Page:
This paper contains results on InN growth by Hydride Vapor Phase Epitaxy (HVPE) on various substrates including sapphire, GaN/sapphire, AlGaN/sapphire, and AlN/sapphire templates. The growth processes were carried out at atmospheric pressure in a hot wall reactor in the temperature range from 500 to 650°C. Arrays of nano-crystalline InN rods with various shapes were grown directly on sapphire substrates. Continuous InN layers were grown on GaN/sapphire, AlN/sapphire and AlGaN/sapphire template substrates. X-ray diffraction rocking curves for the (00.2) InN reflection exhibit the full width at half maximum (FWHM) as narrow as 0.075 deg. for the nano-rods and 0.128 deg. for the continuous layers grown on GaN/sapphire templates.
This letter reports on multi-layer submicron epitaxial device structures grown by hydride vapor phase epitaxy (HVPE). This is the first demonstration of both high electron mobility transistor (HEMT) devices and ultraviolet light emitting diodes (LED) emitting in the wavelength range from 305 to 340 nm based on AlGaN/GaN and AlGaN/AlGaN heterostructures grown by HVPE. Two unique aspects of this technological approach are the growth of Al-containing epitaxial material by HVPE and use of HVPE to form submicron multi-layer epitaxial structures. The high performance of HVPE grown devices presented in this report demonstrates the significant potential that exists for HVPE growth technology for mass production of device epitaxial wafers.
We report studies of the temperature dependence of Raman lines in high quality GaN and AlN. The temperature dependence of the phonon energies and linewidths are used to produce consistent phonon decay properties of zone center optic phonons. In GaN we observe the E22 phonon to decay into three phonons, while the A1(LO) phonon is well described according to the so-called Ridley process – one TO and one LA phonon. For AlN the E22 phonon decays by two phonon emission and the A1(LO) line also exhibits a dependence consistent with the Ridley process. Along with the phonon decay processes, it is important in each case to take into account the contribution of the thermal expansion, including the temperature dependence, to describe observed temperature shifts in the phonon properties.
Thick low defect AlN and AlGaN layers grown on ultra violet (UV) transparent substrates are considered as promising substrate materials for the UV light emitters and detectors. Electrically insulating thick AlN layers may serve as the substrates for AlGaN/GaN-based high power high electron mobility transistors (HEMTs). In this paper we report on crack-free up to 20 μm thick AlN layers grown by stress control HVPE on 2-inch sapphire substrates. As-grown surface had a characteristic pyramidal morphology. Being thick enough, AlN layers can be polished to improve surface roughness. The minimum full width at half maximum (FWHM) values of AlN ω-scan x-ray (00.2) and (10.2) rocking curves was about 500 and 1000 arcsec, respectively. The XRD analysis was applied for the threading dislocation density evaluation in grown AlN layer. Screw dislocation density was found to be (3-7)×108 cm-2 for the layers from 3 to 12 μm thick.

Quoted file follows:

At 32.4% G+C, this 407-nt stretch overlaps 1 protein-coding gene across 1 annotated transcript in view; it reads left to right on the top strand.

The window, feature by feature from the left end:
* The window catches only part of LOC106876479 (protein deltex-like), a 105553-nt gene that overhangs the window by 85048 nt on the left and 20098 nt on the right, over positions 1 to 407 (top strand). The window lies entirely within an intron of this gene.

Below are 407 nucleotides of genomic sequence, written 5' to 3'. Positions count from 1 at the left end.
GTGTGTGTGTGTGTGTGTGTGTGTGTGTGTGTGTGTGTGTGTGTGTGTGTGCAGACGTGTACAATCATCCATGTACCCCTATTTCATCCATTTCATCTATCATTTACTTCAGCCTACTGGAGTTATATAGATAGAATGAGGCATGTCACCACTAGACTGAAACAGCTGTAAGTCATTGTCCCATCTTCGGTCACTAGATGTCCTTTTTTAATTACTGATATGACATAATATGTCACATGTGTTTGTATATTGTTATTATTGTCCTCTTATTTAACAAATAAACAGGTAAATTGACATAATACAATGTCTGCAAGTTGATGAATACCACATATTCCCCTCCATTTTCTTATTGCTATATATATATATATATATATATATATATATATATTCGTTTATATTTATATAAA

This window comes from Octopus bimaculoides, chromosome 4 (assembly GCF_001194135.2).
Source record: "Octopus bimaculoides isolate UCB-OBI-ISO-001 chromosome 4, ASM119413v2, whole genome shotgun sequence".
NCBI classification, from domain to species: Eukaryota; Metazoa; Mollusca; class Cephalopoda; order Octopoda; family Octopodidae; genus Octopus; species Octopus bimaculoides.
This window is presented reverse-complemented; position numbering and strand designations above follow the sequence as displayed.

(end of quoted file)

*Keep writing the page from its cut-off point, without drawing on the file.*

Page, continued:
In the previous chapter we showed that in two-dimensional hydrodynamics there can exist flows with patterns displaying symmetry and quasi-symmetry. However, the picture drawn in the previous chapter is poor compared to the one we are now going to present. Three-dimensional dynamics introduces us to a qualitatively new phenomenon – the existence of stream lines chaotically arranged in space – which is sometimes called the Lagrangian turbulence. Various forms of this phenomenon have interesting practical applications and have played an important role in our understanding of the onset of turbulence, as well. In this chapter we are going to establish the relation between the structural properties of steady-state three-dimensional flows and the chaos of stream lines in these flows. This relation will sufficiently improve our understanding of those domains of physics where a stochastic web is mentioned. At the same time, we shall notice universality in the manifestations of quasi-symmetry in physical objects as different as the phase portrait of a dynamic system in phase space and the geometrical pattern of a steady-state flow of a liquid in coordinate space.
Stream lines in space
Stream lines of two-dimensional flows have a very simple structure and coincide with lines of the level of the stream function ψ(x, y). The behaviour of stream lines in steady-state three-dimensional flows can be completely different, since three-dimensional dynamics differs drastically from two-dimensional dynamics.